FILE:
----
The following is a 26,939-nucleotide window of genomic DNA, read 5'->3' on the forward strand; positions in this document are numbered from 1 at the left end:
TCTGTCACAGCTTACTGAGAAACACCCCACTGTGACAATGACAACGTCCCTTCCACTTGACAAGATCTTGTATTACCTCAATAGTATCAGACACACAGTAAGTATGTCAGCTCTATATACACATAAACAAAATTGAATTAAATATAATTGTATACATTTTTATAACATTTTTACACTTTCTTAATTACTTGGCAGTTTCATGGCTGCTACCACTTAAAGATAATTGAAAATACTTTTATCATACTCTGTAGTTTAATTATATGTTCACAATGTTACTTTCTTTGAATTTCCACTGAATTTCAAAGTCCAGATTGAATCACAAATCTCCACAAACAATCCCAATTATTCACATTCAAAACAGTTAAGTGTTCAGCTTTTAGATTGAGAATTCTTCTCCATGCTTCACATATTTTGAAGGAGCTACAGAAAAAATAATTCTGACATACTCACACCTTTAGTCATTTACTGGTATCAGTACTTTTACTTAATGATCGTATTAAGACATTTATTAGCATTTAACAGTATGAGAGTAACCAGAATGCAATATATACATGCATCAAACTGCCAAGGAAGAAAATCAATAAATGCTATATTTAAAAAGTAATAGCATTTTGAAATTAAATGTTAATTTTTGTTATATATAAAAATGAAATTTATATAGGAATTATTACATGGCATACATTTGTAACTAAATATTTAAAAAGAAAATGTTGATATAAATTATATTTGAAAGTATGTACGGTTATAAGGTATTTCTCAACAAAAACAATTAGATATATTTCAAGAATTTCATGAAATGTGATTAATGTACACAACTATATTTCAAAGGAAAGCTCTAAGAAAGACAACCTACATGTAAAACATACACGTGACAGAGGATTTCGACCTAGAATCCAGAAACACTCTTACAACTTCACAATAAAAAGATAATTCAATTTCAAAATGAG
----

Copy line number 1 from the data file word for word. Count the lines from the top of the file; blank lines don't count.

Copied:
The following is a 26,939-nucleotide window of genomic DNA, read 5'->3' on the forward strand; positions in this document are numbered from 1 at the left end: